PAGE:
Chiaranda et al. BMJ Open

 

New therapeutic options for advanced hepatocellular carcinoma
Hepatocellular carcinoma (HCC) is the most common type of liver cancer, and often occurs as a complication of liver disease. HCC can be cured if caught early, but many patients present at a later stage with poor prognosis, as such there is an urgent need for the development of effective treatments for late stage HCC. Blood vessel formation is a major problem in HCC, and anti-angiogenic agents are a promising therapeutic option to treat patients with advanced disease. In a review article, Martin-Walter Welker and Joerg Trojan  discuss the anti-angiogenic drugs in clinical development for HCC, including tyrosine kinase inhibitors and antibody therapies, and explore their safety and efficacy in comparison with treatments currently used in the clinic.
Welker and Trojan. Cancer Management and Research

 

When should antiretroviral therapy be initiated in HIV-infected children?
It is estimated that approximately 3.3 million children are living with HIV worldwide, and over 90 percent live in Sub-Saharan Africa. New research has been carried out in HIV-infected children in Uganda and Zimbabwe to assess the effects of early treatment with antiretroviral therapy on immune system function later in life. The researchers found that children under ten can achieve good immune system function – measured by CD4 cell counts – in adulthood, provided World Health Organisation guidelines for treatment are followed. However, in children older than ten, it is unlikely that immune constitution will be achieved if current CD4 thresholds for treatment initiation are followed. These results suggest that antiretroviral therapy should be considered for children older than 10 with a high CD4 count, even though they are at low risk for disease progression, in order to preserve long-term immunity to infection.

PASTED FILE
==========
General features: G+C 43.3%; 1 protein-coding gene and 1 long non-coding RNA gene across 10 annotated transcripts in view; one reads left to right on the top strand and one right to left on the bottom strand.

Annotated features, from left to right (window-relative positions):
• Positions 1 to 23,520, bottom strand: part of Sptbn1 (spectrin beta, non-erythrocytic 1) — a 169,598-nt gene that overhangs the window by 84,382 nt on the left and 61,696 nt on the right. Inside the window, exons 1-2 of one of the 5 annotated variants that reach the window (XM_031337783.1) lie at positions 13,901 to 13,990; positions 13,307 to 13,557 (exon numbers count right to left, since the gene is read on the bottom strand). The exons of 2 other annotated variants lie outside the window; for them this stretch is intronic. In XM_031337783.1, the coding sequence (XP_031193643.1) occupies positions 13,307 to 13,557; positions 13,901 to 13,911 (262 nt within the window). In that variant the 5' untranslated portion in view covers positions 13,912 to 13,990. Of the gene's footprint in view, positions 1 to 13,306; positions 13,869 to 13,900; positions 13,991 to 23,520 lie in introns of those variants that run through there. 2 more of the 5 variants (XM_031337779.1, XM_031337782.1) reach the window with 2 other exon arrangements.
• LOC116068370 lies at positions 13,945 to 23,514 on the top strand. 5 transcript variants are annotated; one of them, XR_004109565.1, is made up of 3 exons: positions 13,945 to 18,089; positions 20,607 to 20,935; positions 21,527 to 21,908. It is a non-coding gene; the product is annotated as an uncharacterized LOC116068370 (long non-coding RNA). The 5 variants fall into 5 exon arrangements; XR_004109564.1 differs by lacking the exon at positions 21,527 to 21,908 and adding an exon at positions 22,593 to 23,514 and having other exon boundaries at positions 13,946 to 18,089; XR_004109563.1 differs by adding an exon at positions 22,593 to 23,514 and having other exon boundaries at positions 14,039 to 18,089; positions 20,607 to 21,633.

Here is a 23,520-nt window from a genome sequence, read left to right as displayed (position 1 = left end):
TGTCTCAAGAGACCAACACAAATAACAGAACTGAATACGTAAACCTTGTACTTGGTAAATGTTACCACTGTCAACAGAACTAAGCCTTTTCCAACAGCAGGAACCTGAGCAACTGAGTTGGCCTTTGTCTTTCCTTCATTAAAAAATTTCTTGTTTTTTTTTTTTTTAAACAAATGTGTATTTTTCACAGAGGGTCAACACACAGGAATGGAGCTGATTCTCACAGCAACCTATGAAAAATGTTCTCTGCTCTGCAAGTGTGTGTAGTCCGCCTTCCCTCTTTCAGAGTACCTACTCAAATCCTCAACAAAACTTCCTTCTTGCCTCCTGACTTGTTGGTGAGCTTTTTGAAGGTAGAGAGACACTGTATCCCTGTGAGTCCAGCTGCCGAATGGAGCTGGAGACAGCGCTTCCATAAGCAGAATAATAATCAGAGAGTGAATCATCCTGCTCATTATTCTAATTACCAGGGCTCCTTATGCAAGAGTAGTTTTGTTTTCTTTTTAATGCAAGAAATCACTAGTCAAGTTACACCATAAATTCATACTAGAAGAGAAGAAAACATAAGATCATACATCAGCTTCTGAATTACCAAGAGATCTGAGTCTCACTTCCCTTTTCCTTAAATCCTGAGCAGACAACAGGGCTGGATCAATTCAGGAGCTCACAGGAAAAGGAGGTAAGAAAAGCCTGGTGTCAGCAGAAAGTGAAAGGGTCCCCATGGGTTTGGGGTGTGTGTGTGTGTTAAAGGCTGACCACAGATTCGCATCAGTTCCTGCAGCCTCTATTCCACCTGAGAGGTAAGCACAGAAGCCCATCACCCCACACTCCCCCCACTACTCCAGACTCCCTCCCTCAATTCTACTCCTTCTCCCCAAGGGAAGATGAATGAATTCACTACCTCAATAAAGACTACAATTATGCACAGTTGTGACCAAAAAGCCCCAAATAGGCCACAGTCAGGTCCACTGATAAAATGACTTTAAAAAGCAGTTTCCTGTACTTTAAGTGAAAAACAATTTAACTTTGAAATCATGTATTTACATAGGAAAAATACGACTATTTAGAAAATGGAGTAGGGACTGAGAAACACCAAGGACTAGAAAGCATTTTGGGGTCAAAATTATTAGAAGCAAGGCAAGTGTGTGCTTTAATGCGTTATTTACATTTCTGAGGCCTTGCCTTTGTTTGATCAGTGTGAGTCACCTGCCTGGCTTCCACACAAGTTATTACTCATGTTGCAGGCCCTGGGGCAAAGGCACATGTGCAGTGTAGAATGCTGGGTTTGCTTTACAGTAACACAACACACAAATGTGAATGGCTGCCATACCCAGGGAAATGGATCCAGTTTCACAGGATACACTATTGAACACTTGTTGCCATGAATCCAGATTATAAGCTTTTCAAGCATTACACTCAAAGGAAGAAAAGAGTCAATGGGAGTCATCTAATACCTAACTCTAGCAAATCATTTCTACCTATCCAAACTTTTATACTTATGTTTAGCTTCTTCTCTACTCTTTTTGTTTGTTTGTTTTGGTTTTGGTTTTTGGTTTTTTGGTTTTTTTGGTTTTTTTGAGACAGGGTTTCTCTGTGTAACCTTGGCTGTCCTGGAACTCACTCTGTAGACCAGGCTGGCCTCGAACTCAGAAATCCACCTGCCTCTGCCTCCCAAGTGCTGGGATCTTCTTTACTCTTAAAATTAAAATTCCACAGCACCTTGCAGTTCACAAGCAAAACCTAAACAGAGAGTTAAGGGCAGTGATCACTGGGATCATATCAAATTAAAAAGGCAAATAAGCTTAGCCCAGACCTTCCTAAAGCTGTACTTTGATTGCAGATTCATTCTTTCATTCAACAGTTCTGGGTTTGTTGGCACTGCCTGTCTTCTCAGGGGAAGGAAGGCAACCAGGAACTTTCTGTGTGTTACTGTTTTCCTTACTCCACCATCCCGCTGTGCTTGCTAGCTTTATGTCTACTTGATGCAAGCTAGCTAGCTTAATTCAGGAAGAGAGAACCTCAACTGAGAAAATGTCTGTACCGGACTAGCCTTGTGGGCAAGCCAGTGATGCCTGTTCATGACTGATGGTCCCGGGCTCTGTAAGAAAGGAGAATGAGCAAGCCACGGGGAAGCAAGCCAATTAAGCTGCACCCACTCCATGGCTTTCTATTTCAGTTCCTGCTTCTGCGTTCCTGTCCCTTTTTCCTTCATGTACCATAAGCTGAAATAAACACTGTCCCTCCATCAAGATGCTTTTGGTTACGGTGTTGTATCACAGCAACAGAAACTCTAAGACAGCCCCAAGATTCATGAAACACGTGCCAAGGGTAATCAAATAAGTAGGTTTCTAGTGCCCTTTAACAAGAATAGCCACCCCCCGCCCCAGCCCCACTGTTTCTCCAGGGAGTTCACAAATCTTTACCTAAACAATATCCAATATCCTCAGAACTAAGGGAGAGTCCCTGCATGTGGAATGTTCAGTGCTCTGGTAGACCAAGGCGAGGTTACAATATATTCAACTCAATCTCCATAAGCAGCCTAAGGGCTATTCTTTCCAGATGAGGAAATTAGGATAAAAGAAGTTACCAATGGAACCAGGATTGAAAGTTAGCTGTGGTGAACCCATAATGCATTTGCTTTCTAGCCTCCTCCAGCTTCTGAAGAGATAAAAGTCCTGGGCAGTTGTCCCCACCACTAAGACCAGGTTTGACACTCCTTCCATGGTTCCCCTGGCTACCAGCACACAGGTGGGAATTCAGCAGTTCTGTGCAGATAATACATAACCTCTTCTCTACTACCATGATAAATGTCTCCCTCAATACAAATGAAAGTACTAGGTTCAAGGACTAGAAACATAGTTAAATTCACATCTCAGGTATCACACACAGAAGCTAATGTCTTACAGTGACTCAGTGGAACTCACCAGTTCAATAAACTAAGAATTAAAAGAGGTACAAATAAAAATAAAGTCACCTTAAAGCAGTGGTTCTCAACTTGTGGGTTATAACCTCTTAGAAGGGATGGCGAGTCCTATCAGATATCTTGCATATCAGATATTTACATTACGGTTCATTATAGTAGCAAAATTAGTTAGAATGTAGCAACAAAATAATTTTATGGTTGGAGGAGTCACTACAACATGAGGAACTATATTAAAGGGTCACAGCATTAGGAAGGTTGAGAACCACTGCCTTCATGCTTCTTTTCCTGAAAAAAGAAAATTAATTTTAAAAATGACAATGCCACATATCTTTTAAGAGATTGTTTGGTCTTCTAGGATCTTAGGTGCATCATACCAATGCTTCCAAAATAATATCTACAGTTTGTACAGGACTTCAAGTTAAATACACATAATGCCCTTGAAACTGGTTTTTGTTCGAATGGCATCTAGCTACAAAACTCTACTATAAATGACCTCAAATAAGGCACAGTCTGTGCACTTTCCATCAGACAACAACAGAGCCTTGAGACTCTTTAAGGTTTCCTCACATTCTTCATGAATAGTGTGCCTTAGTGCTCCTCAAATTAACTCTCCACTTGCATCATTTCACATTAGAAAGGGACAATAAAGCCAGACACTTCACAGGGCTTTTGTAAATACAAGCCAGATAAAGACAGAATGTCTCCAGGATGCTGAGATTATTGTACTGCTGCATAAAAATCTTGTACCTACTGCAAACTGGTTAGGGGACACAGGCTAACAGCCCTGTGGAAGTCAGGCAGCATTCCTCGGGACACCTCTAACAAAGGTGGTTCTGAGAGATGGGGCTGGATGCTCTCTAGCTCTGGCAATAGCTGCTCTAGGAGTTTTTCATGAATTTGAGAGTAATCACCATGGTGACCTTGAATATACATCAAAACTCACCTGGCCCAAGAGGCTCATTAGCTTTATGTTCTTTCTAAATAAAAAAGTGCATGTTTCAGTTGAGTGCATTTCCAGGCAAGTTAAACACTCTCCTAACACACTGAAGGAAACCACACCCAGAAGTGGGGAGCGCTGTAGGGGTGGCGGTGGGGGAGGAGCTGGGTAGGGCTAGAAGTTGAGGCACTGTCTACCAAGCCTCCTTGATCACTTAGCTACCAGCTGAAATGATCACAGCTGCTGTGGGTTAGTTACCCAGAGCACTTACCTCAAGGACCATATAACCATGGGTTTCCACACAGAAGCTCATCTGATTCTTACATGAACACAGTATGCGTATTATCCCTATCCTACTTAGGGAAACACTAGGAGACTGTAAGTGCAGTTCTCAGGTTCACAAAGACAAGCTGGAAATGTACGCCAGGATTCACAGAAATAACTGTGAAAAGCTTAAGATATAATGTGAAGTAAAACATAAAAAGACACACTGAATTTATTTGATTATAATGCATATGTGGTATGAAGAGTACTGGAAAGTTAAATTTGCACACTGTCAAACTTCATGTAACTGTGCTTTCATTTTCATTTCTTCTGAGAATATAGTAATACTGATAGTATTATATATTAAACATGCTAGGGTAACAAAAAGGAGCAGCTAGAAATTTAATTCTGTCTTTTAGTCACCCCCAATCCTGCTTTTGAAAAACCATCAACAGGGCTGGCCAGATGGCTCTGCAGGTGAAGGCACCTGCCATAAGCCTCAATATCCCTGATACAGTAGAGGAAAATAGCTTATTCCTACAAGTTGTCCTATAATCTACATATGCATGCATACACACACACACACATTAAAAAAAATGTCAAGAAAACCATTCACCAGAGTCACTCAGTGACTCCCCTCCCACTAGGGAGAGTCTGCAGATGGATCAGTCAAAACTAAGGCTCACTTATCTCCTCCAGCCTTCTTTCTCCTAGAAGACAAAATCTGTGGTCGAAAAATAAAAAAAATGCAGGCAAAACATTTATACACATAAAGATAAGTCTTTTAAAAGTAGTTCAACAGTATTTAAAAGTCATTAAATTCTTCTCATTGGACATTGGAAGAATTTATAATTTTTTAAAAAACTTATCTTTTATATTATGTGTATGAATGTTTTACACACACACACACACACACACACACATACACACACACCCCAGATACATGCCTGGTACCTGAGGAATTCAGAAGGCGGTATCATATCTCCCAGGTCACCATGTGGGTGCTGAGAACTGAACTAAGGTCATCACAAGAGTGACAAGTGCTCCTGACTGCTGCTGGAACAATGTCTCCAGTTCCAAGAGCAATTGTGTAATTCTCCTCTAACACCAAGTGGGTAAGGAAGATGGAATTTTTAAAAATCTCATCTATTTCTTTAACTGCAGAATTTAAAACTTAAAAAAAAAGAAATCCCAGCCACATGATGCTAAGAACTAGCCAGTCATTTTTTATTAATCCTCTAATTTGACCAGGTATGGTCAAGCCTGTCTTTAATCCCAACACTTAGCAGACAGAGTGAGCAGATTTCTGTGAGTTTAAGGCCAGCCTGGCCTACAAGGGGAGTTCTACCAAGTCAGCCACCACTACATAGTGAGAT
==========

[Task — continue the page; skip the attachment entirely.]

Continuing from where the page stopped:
Picat et al. PLoS Medicine

 

A new prognostic marker in ovarian cancer?
The continued identification of prognostic cancer biomarkers is important to predict patient outcome and develop new therapies. New research has shown that low expression of the protein mixed lineage kinase domain-like protein (MLKL) is associated with decreased survival in ovarian cancer patients. This suggests that, following further validation, MLKL could be used in the clinic as a prognostic marker for ovarian cancer.